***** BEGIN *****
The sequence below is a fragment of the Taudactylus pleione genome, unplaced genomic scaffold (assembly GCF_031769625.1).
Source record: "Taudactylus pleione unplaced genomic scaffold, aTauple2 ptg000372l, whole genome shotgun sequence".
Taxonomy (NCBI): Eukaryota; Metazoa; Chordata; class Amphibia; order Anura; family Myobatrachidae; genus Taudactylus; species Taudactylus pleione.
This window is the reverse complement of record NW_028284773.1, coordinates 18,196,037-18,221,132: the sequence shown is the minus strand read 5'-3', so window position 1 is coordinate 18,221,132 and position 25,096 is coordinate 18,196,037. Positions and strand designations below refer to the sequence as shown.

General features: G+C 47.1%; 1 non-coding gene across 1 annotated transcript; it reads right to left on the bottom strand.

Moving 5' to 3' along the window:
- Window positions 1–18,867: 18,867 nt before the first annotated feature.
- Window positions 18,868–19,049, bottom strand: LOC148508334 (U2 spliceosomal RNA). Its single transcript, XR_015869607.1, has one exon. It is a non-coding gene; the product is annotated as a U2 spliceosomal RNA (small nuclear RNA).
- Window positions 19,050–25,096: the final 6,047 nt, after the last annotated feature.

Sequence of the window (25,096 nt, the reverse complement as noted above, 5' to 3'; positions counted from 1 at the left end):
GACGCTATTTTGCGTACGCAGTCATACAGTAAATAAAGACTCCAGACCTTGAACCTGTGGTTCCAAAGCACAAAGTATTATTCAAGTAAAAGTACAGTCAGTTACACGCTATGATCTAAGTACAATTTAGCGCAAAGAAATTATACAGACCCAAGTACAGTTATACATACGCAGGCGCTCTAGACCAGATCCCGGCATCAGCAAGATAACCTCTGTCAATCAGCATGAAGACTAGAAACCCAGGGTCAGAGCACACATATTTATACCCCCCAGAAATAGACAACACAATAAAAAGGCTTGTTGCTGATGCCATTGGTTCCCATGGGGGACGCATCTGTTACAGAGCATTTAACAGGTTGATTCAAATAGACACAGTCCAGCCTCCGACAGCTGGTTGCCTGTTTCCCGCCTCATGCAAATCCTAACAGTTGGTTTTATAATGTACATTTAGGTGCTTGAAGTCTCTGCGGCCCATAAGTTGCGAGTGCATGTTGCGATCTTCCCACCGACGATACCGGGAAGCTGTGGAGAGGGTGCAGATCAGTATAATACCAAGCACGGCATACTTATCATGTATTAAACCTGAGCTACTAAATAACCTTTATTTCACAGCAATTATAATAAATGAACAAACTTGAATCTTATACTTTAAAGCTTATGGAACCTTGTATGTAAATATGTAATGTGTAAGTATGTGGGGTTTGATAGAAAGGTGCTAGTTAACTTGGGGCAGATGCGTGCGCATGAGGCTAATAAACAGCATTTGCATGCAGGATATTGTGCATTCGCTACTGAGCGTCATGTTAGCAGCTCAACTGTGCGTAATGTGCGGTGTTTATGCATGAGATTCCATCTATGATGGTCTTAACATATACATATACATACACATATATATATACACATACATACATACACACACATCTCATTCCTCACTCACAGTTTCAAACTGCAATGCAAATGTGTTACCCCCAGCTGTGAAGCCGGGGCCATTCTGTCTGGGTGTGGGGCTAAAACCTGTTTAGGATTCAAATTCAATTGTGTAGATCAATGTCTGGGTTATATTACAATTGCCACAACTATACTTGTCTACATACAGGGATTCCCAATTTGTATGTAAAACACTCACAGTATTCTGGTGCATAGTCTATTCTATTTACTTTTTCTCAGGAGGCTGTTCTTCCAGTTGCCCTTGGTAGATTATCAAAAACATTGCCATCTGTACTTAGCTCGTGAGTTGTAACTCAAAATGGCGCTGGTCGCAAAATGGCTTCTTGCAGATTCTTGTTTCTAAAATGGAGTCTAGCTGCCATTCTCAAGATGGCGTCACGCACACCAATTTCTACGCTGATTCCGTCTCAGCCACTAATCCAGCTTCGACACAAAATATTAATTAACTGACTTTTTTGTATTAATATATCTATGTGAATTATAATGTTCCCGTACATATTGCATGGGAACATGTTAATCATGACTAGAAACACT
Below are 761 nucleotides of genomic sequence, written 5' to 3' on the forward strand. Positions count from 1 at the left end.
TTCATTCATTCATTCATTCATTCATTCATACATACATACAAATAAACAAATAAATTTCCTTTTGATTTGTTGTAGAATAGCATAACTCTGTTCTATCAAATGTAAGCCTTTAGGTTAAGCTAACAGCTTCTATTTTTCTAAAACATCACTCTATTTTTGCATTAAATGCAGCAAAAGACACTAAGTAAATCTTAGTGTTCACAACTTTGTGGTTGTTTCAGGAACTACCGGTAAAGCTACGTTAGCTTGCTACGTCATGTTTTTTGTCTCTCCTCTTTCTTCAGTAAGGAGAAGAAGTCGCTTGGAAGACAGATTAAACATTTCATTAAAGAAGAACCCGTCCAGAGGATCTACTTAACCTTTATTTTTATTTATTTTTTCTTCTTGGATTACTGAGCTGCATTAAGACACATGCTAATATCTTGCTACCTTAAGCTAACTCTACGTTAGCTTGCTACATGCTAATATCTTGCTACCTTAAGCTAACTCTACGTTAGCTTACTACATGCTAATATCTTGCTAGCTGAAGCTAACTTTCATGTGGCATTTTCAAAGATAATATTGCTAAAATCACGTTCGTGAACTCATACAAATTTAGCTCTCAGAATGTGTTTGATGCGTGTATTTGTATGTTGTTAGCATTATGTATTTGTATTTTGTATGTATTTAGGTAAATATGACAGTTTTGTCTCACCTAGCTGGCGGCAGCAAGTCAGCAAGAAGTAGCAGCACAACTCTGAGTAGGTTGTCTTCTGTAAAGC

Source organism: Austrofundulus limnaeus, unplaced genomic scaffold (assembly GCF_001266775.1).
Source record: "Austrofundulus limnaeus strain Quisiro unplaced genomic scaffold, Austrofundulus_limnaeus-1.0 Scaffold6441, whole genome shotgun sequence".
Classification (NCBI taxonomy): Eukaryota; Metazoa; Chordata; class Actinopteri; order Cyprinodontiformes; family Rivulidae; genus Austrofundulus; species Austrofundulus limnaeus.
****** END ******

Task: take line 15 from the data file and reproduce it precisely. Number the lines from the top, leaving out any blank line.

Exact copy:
Source record: "Austrofundulus limnaeus strain Quisiro unplaced genomic scaffold, Austrofundulus_limnaeus-1.0 Scaffold6441, whole genome shotgun sequence".